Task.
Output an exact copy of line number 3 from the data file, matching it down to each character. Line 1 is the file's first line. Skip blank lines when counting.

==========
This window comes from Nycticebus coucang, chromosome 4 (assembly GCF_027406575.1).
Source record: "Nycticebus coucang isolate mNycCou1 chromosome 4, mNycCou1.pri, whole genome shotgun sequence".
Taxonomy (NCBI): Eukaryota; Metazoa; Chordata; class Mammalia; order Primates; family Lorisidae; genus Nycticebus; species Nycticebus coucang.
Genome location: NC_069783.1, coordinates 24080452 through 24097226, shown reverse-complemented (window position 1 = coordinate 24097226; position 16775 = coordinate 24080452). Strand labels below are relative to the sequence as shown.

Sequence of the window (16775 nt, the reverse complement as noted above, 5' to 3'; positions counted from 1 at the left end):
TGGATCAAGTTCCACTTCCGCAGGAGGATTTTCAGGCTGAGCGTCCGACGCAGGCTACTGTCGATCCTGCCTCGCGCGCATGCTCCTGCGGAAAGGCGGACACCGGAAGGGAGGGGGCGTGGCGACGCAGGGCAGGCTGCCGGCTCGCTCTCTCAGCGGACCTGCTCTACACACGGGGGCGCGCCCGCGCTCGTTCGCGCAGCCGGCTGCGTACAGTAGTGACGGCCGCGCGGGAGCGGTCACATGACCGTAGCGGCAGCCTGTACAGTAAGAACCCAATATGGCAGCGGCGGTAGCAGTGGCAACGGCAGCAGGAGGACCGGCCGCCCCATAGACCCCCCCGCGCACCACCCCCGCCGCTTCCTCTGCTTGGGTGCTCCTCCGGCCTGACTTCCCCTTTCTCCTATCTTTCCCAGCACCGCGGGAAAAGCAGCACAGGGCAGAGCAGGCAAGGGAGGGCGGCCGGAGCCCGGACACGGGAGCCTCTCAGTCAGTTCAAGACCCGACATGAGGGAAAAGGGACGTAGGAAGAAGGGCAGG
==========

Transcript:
Taxonomy (NCBI): Eukaryota; Metazoa; Chordata; class Mammalia; order Primates; family Lorisidae; genus Nycticebus; species Nycticebus coucang.